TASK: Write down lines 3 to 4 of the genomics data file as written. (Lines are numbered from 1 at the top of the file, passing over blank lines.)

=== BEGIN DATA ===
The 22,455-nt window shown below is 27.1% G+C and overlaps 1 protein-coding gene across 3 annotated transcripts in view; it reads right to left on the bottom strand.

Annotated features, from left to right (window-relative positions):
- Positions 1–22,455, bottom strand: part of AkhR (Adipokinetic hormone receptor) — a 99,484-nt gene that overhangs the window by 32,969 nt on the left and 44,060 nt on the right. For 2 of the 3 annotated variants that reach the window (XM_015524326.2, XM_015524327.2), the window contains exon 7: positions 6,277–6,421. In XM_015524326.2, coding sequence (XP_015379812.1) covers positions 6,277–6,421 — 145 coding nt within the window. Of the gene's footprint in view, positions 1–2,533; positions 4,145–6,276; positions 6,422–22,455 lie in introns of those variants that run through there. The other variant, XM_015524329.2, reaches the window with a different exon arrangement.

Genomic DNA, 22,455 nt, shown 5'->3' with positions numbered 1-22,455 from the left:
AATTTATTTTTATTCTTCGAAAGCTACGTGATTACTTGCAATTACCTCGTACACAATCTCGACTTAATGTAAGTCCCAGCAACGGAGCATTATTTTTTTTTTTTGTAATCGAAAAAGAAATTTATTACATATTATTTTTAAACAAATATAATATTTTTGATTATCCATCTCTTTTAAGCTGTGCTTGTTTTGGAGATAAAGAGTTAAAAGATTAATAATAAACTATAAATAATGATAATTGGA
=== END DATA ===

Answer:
- Positions 1–22,455, bottom strand: part of AkhR (Adipokinetic hormone receptor) — a 99,484-nt gene that overhangs the window by 32,969 nt on the left and 44,060 nt on the right. For 2 of the 3 annotated variants that reach the window (XM_015524326.2, XM_015524327.2), the window contains exon 7: positions 6,277–6,421. In XM_015524326.2, coding sequence (XP_015379812.1) covers positions 6,277–6,421 — 145 coding nt within the window. Of the gene's footprint in view, positions 1–2,533; positions 4,145–6,276; positions 6,422–22,455 lie in introns of those variants that run through there. The other variant, XM_015524329.2, reaches the window with a different exon arrangement.

Genomic DNA, 22,455 nt, shown 5'->3' with positions numbered 1-22,455 from the left: